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      Sustained vasomotor control of skin microcirculation in Sherpasversusaltitude-naive lowlanders: Experimental evidence from Xtreme Everest 2

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          Most cited references 44

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          Methodological issues in the assessment of skin microvascular endothelial function in humans.

          The study of microvascular function can be performed in humans using laser Doppler flowmetry of the skin. This technology lends itself to a wide range of applications for studying the endothelial function of skin blood vessels. We review the advantages and limitations of postocclusive hyperemia, local thermal hyperemia, acetylcholine iontophoresis, flowmotion and association with microdialysis as tools with which to investigate skin microvascular endothelial function in humans. Postocclusive hyperemia, thermal hyperemia and acetylcholine iontophoresis provide integrated indexes of microvascular function rather than specific endothelial markers. However, they are valuable tools and can be used as surrogate endpoints in clinical trials in which the assessment of microvascular function in humans is required.
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            The human cutaneous circulation as a model of generalized microvascular function.

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              Wavelet analysis of oscillations in the peripheral blood circulation measured by laser Doppler technique.

              The wavelet transform technique, a time-frequency method with logarithmic frequency resolution, was used to analyze oscillations in human peripheral blood flow measured by laser Doppler flowmetry. The oscillations extended over a wide frequency scale and their periods varied in time. Within the frequency range studied, 0.0095-1.6 Hz, five characteristic oscillations were revealed, arising from both local and central regulatory mechanisms. After the insertion of endothelium-dependent and endothelium-independent vasodilators the spectra of blood flow markedly differed in the frequency interval 0.0095-0.02 Hz. In this way it was demonstrated that endothelial activity is a rhythmic process that contributes to oscillations in blood flow with a characteristic frequency of around 0.01 Hz. The study illustrates the potential of laser Doppler flowmetry combined with dynamical systems analysis for studies of both the micro- and macroscopic mechanisms of blood flow regulation in vivo.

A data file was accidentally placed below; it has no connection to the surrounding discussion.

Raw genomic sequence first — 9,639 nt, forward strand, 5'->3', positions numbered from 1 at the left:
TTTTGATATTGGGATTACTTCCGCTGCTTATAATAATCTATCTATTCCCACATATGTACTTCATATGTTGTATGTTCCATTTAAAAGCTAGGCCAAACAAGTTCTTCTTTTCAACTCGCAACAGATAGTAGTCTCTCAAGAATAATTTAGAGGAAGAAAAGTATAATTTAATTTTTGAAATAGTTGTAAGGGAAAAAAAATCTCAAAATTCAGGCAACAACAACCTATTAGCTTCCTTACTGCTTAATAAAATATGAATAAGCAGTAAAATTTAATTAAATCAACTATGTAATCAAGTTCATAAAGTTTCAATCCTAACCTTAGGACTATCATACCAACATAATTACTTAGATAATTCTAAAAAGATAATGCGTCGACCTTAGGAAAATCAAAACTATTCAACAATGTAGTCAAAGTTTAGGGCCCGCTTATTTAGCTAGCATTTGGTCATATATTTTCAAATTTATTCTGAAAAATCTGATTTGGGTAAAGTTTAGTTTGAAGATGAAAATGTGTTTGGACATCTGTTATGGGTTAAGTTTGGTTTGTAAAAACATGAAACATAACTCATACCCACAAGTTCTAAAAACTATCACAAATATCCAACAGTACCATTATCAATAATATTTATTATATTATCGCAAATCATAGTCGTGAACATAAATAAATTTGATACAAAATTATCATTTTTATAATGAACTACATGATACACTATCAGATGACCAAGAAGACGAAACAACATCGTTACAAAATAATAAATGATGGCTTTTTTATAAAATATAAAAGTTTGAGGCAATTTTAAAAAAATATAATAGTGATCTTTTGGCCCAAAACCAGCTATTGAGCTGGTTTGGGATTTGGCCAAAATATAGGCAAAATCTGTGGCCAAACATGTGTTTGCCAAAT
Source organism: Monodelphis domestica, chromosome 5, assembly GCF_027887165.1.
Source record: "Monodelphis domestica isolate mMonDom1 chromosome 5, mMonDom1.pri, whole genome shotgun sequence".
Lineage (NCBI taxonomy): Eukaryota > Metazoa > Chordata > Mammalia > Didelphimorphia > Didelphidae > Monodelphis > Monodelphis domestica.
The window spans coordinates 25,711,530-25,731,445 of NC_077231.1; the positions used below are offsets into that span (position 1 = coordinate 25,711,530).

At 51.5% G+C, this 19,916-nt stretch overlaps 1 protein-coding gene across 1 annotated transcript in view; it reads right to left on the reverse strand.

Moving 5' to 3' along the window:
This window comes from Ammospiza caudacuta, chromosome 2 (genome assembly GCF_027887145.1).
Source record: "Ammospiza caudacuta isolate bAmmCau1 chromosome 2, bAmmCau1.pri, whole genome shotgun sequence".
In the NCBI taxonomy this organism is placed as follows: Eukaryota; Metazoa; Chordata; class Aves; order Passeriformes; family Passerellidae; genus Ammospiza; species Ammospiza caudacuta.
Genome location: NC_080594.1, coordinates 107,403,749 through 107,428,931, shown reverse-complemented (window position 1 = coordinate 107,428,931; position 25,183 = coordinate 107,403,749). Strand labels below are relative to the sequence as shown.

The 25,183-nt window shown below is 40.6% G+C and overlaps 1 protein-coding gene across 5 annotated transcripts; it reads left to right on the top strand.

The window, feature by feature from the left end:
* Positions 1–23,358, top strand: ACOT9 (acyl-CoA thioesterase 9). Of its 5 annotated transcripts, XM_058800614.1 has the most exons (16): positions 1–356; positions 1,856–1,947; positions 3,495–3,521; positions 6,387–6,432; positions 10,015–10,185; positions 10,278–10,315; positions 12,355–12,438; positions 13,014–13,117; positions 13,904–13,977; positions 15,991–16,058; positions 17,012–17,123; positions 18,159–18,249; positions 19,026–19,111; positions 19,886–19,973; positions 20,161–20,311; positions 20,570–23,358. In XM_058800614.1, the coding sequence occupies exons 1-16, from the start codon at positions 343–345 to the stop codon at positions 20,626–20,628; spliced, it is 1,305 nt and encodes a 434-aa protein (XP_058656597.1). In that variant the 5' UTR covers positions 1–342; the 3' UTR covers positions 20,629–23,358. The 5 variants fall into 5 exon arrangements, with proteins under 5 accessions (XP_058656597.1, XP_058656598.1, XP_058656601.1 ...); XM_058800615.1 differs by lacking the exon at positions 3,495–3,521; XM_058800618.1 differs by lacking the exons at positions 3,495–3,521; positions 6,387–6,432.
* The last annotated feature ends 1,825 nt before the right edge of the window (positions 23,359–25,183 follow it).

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                Author and article information

                Journal
                Experimental Physiology
                Exp Physiol
                Wiley
                09580670
                November 2018
                November 2018
                September 12 2018
                : 103
                : 11
                : 1494-1504
                Affiliations
                [1 ]University College London Centre for Altitude Space and Extreme Environment Medicine; UCLH NIHR Biomedical Research Centre; Institute of Sport and Exercise Health; London UK
                [2 ]Faculty of Medicine (CES) and Institute for Life Science; University of Southampton; Southampton UK
                [3 ]NIHR Southampton Biomedical Research Centre; University Hospital Southampton NHS Foundation Trust; Southampton UK
                [4 ]Centre for Human Integrative Physiology; Faculty of Medicine; University of Southampton; Southampton UK
                [5 ]Institute of Developmental Sciences; Faculty of Medicine; University of Southampton; Southampton UK
                [6 ]Critical Care Unit; Royal Free Hospital; London UK
                Article
                10.1113/EP087236
                © 2018

                http://doi.wiley.com/10.1002/tdm_license_1.1

                http://onlinelibrary.wiley.com/termsAndConditions#vor

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